Except, no. No, it wasn’t. No, he couldn’t. When Jesus chose incarnation, he chose it hardcore. He took on the lowest and the grittiest parts of humanity, so that we would have a Savior who knows the same aches and temptations and dirty smells as us. More than most of us. More than me for sure.

Even deeper, I think our God took our humanity to set an example for our worship.

Did you know that the root word of “human” is the same as “humility”? Jesus took on our humanity to show us humility. (See Paul on this.) And humility is where worship happens. When we accept our humanness, as Jesus did, we’re accepting what kind of people we are before God. We have to look head-on at this dirt and sin and need, and then look at the grace that makes it not matter. We have to sit in that realization long enough to let it inspire worship deep in us.

But when we grow uncomfortable with parts of being human, and talk ourselves out of the need for that honesty and awe, we also talk ourselves out of a responsibility toward the inconvenient dirty people around us. Surely God doesn’t want me rubbing up against dirty. That’s unhygienic. Unsafe. I mean, maybe it’s appropriate during missions trips and outreach projects, but I do those, so that’s enough, right? Surely we don’t have to make spontaneous room in our lives for people who sti—

When you love the least of these.

That’s what Jesus said about love that loves Him.

Somewhere in my cool intellectual theology, I forget sometimes that Jesus tended to identify himself a lot more with the social least (the crazy-eyed homeless man downtown) than he identified himself with the doing okay middle-class religious person (hi, that’s me).

Really, is my memory so poor?

Is my gospel so cheap.

Is my faith so sterile that I just hang around the edges of holiness, avoiding the messy middle where I have to remember the parts of being a human that shout loud my need for Jesus. Where I have to look at the creepy person and admit, “hey, you and me, we share the same image of God. We’re broken and needy of grace, the same. And the same Jesus loves us all the way to the end.” Those parts where I’ll really have to remember all that Jesus took on and then gave up, for the love of me and this homeless guy.

Friend, I don’t want a faith marked by cheap worship. I don’t want to love within the lines of hygienic. I want a worship that springs from deep and that means its words, because I am human and God is God. I want a love that loves deeply and freely, when it’s very not convenient and when it kind of smells bad. And that’s maybe the scariest thing I’ve ever claimed—scary enough that I’m nervous writing this, because now you get to hold me to what I say. And as of now, I’ve got an awfully long, uncomfortable way to go. A lot that’s scary. A lot of room for failure.

But maybe Jesus calls us for exactly that long and uncomfortable way. Maybe that’s exactly where he promises to hang out with us.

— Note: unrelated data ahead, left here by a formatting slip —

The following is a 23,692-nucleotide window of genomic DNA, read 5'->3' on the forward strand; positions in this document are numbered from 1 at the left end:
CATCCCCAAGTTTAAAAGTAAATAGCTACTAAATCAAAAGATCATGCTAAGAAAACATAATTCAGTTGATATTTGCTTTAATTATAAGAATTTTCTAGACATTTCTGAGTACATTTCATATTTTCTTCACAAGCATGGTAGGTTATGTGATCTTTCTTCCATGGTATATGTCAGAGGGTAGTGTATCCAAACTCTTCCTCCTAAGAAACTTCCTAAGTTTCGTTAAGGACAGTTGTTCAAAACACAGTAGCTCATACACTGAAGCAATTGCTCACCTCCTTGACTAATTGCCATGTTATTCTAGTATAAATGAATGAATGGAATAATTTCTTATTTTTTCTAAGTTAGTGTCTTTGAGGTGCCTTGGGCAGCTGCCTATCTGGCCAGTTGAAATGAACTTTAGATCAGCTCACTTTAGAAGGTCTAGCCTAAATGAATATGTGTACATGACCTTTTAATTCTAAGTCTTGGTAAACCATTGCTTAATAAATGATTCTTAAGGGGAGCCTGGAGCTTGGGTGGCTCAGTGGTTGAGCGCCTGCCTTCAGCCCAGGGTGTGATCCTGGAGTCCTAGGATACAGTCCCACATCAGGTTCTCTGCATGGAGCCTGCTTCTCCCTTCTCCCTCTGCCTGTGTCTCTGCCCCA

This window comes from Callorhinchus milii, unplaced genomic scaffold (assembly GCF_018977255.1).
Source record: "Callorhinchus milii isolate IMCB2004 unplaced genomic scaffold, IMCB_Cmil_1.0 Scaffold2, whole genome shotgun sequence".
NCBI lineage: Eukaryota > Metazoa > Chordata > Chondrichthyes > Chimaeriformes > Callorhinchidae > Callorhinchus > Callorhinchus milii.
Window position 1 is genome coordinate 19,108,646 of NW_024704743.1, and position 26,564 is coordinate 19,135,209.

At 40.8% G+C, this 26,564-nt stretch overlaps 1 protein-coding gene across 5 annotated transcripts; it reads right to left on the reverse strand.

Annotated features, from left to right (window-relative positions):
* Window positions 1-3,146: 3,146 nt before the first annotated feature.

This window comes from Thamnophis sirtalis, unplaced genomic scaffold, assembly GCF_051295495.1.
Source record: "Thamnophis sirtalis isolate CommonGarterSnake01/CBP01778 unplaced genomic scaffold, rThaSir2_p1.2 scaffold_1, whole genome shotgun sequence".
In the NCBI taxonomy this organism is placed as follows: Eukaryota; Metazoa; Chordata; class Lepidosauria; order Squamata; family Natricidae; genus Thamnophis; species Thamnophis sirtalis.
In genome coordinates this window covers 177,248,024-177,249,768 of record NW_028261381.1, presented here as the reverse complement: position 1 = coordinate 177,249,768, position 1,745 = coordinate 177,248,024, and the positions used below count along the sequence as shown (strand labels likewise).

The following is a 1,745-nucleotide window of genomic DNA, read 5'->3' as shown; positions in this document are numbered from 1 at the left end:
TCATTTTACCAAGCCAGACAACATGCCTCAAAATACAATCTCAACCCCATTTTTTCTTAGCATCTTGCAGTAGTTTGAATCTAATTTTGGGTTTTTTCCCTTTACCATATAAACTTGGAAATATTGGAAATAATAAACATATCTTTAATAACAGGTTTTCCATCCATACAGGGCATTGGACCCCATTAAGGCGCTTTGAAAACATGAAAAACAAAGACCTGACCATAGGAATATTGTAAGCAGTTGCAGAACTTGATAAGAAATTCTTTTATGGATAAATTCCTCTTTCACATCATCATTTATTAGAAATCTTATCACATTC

So anyway, that’s what I’m praying these days.

Savior, grow in us deep worship. Shape humility in our humanity. Stretch wide the reach of our love.

Because you first loved us.

to know that this is grace (a year of beautiful things)

Last year, I wrote this post about paying attention to the tiny beautiful things in my life, and then I liked writing it so much that I decided to make it a regular thing. It was a pretty great accidental resolution, actually. For twelve months, I deliberately kept a running list of things that made me laugh or reminded me to worship, or just that I knew I needed to notice because otherwise they would fade beneath the cynicism faster than I’d like to admit.

It was good.

Good to make it a discipline, and good to give myself the accountability of posting some of them here. Good to try and keep the beautiful parts a little closer to the surface, no matter the conversation.

I totally recommend it.

Also I’m not doing it anymore.

I loved the structure and regularity, but also the point of that kind of structure is so that one day you don’t need it anymore. One day, I should be quick to think of what’s beautiful and worth delighting in about that person or that part of my life naturally, and not just because I’ve been keeping a list.

So for now, I’m backing off the structured gratitude. Maybe I’ll try and do it more spontaneously, and just take the ten minutes on a complainy Wednesday afternoon to sit down and list twenty things worth smiling over. Or you could just ask me, sometimes, what’s been good about life today. I’ll ask you back.


That being said, I’m a nut for closure. So here’s a final list from December, to round out the year. And really, December was full, and joyous, and rich in relationship. I’m glad it happened.

Here’s twenty beautiful bits.

  1. Christmas cards handwritten
  2. Brother talk with Jake
  3. The exquisite, aching, “what we have done” confessional passage in Searching for Sunday. (That book though. Deep good.)
  4. Eliza arriving first and leaving last on so many, many serving days.
  5. Goodbye hugs, and hello ones.
  6. A friend showing up with a chai latte in her hand for you, for no reason but kindness.
  7. A breakfast picnic on the roof with Lydia and Dave.